UCL School of Management

Martin Kilduff

Deputy Director (Research)
Phone number
(0)20 3108 6021
(internal 56021)
Office location
Level 38, 1 Canada Square
Rm N5


Martin Kilduff (PhD Cornell, 1988) is Professor of Organizational Behavior at University College London, former editor of Academy of Management Review (2006-08) and associate editor of Administrative Science Quarterly (2003-05, 2010-16). Prior to joining UCL he served as Diageo Professor of Management Studies at Cambridge University, and prior to that served on the faculties of University of Texas at Austin, Penn State, and Insead. 


Martin’s work focuses on social networks in organizations and includes the co-authored books Social Networks and Organizations (Sage, 2003); and Interpersonal Networks in Organizations: Cognition, Personality, Dynamics and Culture (Cambridge University Press, 2008). His interests also include innovation, personality, cognition, and emotion in organizations.

Current research includes an examination of how people get ahead and are subsequently disadvantaged through ties to high-reputation leaders. The research examines coaches’ careers in the National Football League (NFL) over a 31 year period. (Magnification and correction of the acolyte effect: Initial benefits and ex post settling up in NFL coaching careers, 2016, Academy of Management Journal.) 

A second article examines how gendered expectations affect whether men and women are viewed differently as leaders depending on the structure of their team networks. Women leaders in cohesive networks (in which people appear to be connected to each other) are attributed with more charisma than women leaders in centralized networks (in which the connections appear to be monopolized by one or a few people). The opposite pattern is true for men: more charisma the more the network around the leader is centralized. (“The Leader-in-Social-Network Schema: Perceptions of network structure affect gendered attributions of charisma,” co-authored with Raina Brands and Jochen Menges, 2015, Organization Science).

In the area of social networks and personality, a team of researchers, including fellow UCL academic Blaine Landis, conducted a meta-analysis across 138 network studies. The analysis shows that the self-monitoring personality variable (compared to the Big Five) is crucially important in understanding who emerges as central in organizational networks; and that indegree centrality (i.e., how many other people claim you as a friend or as someone who gives them advice) is more important than brokerage in understanding the individual’s work performance and career success. This paper (“Integrating personality and social networks: A meta-analysis of personality, network position, and work outcomes in organizations,” 2015 in Organization Science.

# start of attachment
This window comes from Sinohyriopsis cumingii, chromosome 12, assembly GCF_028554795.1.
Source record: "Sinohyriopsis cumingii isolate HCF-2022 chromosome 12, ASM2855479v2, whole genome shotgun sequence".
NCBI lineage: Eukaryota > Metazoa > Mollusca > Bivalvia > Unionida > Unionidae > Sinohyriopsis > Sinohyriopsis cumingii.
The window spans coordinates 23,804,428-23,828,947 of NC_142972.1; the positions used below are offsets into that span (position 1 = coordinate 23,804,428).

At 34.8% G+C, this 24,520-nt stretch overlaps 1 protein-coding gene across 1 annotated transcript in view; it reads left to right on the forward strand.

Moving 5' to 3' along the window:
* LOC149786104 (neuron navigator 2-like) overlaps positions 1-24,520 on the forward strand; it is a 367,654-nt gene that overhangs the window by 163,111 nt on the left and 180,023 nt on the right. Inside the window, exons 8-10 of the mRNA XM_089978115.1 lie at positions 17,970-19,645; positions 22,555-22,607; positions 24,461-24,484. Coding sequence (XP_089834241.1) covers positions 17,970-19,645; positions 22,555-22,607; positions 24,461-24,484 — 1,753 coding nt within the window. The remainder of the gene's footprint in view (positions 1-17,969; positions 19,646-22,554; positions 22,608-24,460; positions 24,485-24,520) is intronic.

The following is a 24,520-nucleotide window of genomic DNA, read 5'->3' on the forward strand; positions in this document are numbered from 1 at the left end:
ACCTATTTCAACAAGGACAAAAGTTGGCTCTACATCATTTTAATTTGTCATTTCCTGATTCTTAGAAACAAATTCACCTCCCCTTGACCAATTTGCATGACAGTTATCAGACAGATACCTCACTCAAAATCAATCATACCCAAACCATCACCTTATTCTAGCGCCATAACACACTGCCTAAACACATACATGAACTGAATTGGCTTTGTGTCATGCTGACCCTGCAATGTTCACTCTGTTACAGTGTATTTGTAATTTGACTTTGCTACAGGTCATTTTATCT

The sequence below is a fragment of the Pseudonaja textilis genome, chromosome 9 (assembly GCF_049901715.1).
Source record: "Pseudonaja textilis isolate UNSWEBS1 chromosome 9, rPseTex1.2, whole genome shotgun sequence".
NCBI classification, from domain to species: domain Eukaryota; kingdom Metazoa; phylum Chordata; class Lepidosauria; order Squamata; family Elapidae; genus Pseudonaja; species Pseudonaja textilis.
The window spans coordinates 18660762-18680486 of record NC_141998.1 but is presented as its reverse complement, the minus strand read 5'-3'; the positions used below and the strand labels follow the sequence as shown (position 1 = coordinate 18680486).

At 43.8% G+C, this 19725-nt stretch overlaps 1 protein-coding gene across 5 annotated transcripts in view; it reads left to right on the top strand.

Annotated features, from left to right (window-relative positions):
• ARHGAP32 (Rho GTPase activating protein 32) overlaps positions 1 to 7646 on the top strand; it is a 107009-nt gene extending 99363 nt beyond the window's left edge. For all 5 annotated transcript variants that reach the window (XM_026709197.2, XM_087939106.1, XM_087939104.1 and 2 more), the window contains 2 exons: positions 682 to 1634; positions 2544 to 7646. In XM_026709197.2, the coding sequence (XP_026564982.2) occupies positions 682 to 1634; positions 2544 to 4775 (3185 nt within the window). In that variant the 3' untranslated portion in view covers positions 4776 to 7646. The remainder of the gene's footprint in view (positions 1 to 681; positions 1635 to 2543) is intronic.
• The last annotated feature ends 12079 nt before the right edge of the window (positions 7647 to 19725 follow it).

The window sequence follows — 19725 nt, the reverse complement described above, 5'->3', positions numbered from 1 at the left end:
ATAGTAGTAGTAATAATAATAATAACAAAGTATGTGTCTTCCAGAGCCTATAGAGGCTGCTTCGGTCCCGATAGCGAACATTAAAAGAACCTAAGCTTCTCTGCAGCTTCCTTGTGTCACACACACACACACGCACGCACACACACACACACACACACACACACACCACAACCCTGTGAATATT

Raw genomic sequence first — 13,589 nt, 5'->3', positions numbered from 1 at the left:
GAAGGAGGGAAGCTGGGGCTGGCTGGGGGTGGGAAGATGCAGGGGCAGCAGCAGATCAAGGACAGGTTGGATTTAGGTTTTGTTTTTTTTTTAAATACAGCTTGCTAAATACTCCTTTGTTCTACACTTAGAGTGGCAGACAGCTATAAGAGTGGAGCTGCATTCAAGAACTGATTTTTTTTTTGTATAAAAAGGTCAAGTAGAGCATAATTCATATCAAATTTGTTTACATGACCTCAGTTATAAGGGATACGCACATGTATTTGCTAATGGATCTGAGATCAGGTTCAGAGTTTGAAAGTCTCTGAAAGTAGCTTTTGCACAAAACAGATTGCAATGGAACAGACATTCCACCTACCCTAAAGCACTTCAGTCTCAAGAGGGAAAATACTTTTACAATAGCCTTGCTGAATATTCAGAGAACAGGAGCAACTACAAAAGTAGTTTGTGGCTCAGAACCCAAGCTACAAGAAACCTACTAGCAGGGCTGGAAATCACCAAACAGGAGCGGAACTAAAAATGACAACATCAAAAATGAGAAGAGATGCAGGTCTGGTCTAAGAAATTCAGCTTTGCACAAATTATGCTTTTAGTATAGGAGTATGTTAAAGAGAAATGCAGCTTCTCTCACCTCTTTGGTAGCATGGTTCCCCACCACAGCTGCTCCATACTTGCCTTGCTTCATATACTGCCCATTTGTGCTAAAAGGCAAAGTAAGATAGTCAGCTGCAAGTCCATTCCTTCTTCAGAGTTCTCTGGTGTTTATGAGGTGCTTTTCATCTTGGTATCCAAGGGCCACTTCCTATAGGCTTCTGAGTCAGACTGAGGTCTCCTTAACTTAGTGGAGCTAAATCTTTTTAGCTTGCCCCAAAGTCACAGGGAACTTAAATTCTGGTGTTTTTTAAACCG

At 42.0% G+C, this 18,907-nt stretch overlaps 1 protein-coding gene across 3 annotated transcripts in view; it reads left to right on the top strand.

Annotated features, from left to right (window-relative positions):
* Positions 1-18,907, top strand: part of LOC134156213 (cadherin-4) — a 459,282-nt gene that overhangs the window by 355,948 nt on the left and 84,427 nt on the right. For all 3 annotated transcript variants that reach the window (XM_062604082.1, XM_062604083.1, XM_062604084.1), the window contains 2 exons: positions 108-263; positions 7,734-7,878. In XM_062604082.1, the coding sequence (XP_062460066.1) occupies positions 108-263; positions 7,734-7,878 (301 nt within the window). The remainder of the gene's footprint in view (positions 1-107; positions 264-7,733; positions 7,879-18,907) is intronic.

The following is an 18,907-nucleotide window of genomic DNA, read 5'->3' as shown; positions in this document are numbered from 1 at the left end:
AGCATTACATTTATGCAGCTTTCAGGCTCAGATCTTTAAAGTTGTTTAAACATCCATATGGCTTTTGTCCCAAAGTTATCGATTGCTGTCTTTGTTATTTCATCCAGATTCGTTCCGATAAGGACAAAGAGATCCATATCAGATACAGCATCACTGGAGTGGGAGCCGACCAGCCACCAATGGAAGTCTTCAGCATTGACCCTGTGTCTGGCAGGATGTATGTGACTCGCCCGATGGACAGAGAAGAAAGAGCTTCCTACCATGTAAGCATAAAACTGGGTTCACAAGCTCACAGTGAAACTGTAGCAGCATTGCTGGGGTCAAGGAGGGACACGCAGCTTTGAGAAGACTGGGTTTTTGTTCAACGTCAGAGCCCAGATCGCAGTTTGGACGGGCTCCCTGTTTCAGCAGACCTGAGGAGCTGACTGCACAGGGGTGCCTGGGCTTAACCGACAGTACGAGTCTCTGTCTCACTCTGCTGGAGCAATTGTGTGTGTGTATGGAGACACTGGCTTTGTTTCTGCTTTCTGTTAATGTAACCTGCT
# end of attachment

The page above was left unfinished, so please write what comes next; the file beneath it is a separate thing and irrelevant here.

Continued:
These topics – the cognitive and personality foundations of organizational social networks – are reviewed theoretically in two recent conceptual articles, one in Journal of Management (“The micro foundations of organizational social networks: A review and an agenda for future research,” 2015, co-authored with Stefano Tasselli and Jochen Menges); and the other published in Annual Review of Psychology (“Social network analysis: Foundations and frontiers on advantage,” co-authored with Ronald S. Burt and Stefano Tasselli, 2013).

For more on martin’s research see the departmental website:


Research projects

Personality and social networks

How different personality types create and benefit from social networks in organizations.

Cognition and social networks

People's perceptions of their organizationa social networks are systematically biased, and the bias affects their own and others'' outcomes.

Philosophy of science in new knowledge production

Different scientific frameworks engender different kinds of organizational innovations.

Emotion management in organizations

How do managers monitor and control emotions in organizations, and how do employees respond?

Diversity and performance

A focus on how different types of people combine to produce differential outputs in organizations
Selected publications
Tasselli, S., & Kilduff, M. (2018). When brokerage between friendship cliques endangers trust: a personality – network fit perspective. Academy of Management Journal. doi:10.5465/amj.2015.0856 [link]
Kilduff, M. J., Mehra, A., & Dunn, M. (2011). From blue sky research to problem solving: A philosophy of science theory of new knowledge production. Academy of Management Review, 36, 297-317.
Kilduff, M., & Brass, D. J. (2010). Organizational social network research: Core ideas and key debates. Academy of Management Annals, 4 (1), 317-357. doi:10.1080/19416520.2010.494827 [link]
Kilduff, M. J., Crossland, C., Tsai, W., & Krackhardt, D. (2008). Organizational network perceptions versus reality: A small world after all?. Organizational Behavior and Human Decision Processes, 107, 15-28.
Oh, H., & Kilduff, M. (2008). The ripple effect of personality on social structure: Self-monitoring origins of network brokerage. Journal of Applied Psychology, 93, 1155-1164.
Toegel, G., Kilduff, M., & Anand, N. (n.d.). Emotion helping by managers: An emergent understanding of discrepant role expectations and outcomes. Academy of Management Journal, 2013.

Link to the publication’s UCL Discovery page